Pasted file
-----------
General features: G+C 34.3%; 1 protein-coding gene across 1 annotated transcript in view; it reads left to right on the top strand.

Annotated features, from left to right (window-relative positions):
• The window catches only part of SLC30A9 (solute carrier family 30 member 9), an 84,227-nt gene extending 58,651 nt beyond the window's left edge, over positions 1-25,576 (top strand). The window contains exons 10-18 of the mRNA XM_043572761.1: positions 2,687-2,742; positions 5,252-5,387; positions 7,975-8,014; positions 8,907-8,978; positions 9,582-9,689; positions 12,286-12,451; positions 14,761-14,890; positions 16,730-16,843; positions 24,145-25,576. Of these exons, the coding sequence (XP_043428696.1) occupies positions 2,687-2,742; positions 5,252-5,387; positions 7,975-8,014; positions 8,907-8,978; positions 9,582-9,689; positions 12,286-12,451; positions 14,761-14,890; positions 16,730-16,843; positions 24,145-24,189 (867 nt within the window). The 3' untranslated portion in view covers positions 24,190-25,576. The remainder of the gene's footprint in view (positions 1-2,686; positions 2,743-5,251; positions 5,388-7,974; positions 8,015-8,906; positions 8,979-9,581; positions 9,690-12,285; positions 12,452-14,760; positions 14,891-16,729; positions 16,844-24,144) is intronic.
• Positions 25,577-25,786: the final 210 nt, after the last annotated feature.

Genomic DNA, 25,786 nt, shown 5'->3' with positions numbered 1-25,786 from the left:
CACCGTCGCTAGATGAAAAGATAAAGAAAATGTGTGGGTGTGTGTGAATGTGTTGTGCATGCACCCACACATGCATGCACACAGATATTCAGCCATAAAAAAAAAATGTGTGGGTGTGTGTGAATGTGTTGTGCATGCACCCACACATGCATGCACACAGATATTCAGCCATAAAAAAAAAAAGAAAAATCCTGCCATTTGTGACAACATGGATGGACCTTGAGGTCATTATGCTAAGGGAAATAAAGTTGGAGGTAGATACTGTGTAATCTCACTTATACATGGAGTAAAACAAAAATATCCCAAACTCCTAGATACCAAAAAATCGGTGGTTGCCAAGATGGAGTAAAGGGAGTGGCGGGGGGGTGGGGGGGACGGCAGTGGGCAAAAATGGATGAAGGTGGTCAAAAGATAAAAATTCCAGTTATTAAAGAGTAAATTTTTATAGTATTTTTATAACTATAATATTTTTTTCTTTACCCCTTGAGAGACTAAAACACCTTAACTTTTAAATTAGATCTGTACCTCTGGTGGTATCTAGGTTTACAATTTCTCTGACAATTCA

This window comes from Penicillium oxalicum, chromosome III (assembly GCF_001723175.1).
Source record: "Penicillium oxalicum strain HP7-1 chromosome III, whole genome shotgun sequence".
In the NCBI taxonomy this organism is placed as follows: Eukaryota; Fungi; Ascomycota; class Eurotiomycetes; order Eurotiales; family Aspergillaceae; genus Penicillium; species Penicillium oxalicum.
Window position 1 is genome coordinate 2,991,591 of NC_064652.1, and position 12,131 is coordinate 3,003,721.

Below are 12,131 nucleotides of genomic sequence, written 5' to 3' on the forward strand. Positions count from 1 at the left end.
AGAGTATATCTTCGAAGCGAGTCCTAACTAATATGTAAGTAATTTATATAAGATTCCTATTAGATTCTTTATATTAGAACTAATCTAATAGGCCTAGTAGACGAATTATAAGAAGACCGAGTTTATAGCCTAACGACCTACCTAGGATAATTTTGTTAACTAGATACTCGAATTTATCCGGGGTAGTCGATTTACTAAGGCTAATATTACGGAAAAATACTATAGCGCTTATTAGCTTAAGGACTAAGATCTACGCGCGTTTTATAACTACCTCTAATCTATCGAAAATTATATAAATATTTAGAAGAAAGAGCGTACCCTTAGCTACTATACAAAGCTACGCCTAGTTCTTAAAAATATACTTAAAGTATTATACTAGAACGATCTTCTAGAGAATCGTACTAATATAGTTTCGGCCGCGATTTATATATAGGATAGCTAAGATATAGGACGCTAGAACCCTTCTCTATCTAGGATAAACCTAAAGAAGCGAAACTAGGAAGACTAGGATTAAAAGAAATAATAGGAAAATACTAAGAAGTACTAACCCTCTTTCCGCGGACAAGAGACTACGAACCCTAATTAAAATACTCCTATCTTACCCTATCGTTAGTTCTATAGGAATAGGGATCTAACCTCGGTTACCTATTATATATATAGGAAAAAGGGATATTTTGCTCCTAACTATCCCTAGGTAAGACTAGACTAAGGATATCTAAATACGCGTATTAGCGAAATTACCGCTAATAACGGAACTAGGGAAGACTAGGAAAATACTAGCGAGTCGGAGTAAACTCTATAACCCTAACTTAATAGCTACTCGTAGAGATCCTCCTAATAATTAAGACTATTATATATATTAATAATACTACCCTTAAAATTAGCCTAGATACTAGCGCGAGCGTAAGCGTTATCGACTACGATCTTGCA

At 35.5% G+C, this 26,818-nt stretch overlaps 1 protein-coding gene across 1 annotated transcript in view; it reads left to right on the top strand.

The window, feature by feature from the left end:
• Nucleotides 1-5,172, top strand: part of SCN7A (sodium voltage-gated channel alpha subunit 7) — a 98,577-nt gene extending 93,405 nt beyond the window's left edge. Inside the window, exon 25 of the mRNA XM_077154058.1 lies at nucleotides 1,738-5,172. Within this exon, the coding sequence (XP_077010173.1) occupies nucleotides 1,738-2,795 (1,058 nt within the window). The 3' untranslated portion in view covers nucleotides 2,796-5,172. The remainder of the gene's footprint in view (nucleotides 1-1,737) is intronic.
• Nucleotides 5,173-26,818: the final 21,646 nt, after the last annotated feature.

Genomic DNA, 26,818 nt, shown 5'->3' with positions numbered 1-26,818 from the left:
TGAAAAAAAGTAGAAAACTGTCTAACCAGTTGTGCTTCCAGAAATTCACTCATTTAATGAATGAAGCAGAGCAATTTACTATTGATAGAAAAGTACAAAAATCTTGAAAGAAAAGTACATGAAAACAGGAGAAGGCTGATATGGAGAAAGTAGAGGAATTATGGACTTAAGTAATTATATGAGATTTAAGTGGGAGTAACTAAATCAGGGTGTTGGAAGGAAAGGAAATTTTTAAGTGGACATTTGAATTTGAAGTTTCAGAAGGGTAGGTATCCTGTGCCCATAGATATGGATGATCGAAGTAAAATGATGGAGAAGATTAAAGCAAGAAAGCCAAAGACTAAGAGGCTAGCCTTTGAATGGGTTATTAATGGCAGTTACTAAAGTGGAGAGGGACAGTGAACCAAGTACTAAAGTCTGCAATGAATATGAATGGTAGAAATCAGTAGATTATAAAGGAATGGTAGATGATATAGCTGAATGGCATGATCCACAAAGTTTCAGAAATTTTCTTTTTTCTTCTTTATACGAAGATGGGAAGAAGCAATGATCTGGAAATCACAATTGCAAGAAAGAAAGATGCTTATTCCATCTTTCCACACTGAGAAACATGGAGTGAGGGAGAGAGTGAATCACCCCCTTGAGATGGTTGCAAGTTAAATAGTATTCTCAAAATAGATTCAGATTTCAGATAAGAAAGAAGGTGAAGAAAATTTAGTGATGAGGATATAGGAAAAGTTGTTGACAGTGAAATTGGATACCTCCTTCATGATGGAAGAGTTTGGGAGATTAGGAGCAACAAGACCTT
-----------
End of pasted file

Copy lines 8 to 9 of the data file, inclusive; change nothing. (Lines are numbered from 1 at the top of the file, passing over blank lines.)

Source record: "Penicillium oxalicum strain HP7-1 chromosome III, whole genome shotgun sequence".
In the NCBI taxonomy this organism is placed as follows: Eukaryota; Fungi; Ascomycota; class Eurotiomycetes; order Eurotiales; family Aspergillaceae; genus Penicillium; species Penicillium oxalicum.